Jack crevalle add a page to Hilton Head’s summer fishing

Capt. Brian Vaughn poses with a jack crevalle, one of his favorite fish to pursue during the hot months.

Jack crevalle don’t mind the heat

August’s hot weather puts the lockjaw on many fish along the Carolina shorelines. But one that gets little fanfare, the jack crevalle, chomps its way through hot weather. One of the best places to catch them this month is South Carolina’s Hilton Head Island.

Capt. Brian Vaughn of Off the Hook Fishing Charters really enjoys catching and putting his clients on these fish. He said their bite is unparalleled for their size.

“Pound for pound, jack crevalle are the strongest species of fish that swim in our waters,” said Vaughn (843-298-4376), who specializes in catching these fish with fly rods. He’s an IGFA world-record holder for the species, having caught a 35-pound jack in 2018 to set the 8-pound tippet record.

These fish are plentiful in the Hilton Head area from June through September, and these aren’t small fish. Be prepared for a long battle when you hook a jack crevalle.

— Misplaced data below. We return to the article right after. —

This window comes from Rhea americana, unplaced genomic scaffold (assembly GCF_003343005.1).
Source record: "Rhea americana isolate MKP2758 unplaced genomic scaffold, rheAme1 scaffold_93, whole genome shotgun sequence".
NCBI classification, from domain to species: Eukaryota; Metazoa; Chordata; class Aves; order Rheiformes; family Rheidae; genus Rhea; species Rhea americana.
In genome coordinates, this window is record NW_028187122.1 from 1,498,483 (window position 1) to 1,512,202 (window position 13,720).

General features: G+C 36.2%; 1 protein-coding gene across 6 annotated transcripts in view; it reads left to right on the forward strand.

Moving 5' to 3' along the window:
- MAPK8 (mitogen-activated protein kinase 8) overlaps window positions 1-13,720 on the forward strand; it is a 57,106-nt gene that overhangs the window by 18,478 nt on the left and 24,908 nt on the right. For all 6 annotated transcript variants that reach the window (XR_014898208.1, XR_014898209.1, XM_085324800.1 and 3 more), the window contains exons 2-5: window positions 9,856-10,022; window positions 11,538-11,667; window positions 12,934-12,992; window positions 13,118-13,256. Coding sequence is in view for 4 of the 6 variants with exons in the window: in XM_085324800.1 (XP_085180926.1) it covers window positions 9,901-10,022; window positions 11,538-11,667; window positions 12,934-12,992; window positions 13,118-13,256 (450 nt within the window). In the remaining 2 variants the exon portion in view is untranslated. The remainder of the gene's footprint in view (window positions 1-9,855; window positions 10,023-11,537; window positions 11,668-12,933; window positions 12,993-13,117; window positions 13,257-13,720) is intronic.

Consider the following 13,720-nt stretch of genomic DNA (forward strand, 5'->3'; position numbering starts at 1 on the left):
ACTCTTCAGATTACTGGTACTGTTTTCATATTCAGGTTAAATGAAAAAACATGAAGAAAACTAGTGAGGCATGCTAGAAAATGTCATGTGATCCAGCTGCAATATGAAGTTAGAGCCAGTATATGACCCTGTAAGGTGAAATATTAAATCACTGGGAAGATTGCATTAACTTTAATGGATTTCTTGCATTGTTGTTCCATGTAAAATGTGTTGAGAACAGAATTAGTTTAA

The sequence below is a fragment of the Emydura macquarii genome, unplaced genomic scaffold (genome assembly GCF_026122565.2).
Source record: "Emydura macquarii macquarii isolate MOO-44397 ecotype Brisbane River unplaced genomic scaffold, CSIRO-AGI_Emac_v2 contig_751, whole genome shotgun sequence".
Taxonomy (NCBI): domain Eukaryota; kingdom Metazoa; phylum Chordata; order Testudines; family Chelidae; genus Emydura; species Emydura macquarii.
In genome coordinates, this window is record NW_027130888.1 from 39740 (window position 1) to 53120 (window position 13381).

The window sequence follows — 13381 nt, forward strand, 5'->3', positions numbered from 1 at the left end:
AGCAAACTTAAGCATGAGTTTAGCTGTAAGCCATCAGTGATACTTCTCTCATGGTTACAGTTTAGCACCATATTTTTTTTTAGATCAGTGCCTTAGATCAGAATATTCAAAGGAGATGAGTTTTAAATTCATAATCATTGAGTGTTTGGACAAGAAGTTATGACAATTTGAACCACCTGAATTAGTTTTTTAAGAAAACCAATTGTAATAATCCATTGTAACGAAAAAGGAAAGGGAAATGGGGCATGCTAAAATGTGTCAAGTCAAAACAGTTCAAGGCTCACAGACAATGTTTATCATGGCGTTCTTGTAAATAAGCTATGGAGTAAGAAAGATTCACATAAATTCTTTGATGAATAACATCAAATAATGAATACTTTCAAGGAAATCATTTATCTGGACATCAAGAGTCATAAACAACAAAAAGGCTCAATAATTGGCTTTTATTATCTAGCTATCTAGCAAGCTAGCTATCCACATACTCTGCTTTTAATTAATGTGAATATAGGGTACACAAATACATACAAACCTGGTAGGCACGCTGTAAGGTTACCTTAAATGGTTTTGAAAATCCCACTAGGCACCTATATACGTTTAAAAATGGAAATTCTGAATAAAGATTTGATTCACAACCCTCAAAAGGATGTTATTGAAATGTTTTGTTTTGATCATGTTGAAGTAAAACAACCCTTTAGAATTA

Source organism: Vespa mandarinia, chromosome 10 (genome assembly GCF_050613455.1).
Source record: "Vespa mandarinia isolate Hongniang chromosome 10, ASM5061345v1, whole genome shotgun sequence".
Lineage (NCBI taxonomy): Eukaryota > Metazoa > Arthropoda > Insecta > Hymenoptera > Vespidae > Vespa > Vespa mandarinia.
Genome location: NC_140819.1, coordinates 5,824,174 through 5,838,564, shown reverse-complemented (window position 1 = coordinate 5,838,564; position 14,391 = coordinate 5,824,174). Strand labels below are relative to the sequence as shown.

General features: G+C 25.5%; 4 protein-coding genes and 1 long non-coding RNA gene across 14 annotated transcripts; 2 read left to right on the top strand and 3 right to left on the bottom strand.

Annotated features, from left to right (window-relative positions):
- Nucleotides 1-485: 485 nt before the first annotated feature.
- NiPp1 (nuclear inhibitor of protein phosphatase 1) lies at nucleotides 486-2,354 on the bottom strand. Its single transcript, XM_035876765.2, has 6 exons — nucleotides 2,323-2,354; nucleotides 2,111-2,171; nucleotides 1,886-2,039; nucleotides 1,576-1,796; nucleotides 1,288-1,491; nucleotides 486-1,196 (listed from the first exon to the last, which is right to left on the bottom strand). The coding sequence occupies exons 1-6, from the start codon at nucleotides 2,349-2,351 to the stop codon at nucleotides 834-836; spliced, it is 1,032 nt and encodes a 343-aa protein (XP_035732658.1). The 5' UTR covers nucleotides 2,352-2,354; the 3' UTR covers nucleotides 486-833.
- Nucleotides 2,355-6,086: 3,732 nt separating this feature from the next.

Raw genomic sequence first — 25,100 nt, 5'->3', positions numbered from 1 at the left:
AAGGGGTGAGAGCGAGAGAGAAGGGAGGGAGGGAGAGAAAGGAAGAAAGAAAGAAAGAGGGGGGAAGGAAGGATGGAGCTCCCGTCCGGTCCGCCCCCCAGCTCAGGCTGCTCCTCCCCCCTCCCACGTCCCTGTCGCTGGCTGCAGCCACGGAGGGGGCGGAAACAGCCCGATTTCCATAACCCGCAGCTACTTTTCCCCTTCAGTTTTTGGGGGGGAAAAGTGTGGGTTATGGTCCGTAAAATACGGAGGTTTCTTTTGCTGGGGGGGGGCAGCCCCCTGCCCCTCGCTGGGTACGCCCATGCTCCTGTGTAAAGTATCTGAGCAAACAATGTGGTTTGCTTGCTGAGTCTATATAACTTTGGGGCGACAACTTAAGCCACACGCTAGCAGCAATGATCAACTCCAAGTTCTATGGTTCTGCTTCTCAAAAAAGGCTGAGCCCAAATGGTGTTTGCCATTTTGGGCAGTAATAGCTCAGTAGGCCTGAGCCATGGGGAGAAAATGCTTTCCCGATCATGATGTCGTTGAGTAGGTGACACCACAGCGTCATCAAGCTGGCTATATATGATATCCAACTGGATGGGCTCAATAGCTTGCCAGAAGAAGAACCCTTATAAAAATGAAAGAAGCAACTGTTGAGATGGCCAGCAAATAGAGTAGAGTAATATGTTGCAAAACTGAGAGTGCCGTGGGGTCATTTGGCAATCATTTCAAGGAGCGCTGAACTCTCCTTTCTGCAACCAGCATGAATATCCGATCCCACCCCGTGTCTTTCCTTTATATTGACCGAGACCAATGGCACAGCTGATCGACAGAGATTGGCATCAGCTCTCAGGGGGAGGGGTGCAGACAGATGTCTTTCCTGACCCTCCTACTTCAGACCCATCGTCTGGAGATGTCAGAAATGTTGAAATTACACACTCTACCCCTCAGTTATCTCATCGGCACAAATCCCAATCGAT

“This is a great summer fishery for jacks. The pods around here will number from a few fish to hundreds. These fish average about 20 pounds, but some are bigger than 30 pounds,” Vaughn said.

Spinning gear and fly-fishing tackle work great

When using fly-fishing tackle, he suggests a 10- or 11-weight, fast-action rod paired with a large-arbor reel. And, he said, anglers need plenty of backing.

“You need about 200 yards of backing, because when you hook one of these fish, they will for sure get you well into your backing. I prefer a 9-foot leader with a short piece of bite tippet of 40 to 50 pounds,” he said.

Popping bugs are great choices and will draw impressive topwater bites. And once anglers draw a strike from one of these fish, they need to be prepared for a true battle.

“These fish are extremely fast, extremely powerful. A 30-minute battle is normal, and some fights can last hours,” he said.

For those wishing to use conventional tackle, Vaughn said that’s no problem. Spinning reels in 4500 to 6500 sizes are great, and stout rods are necessary. Large poppers draw plenty of aggressive strikes from these fish.

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About Brian Cope 1996 Articles
Brian Cope is the editor of CarolinaSportsman.com. He has won numerous awards for his writing, photography, and videography. He is a retired Air Force combat communications technician, and has a B.A. in English Literature from the University of South Carolina. You can reach him at brianc@sportsmannetwork.com.

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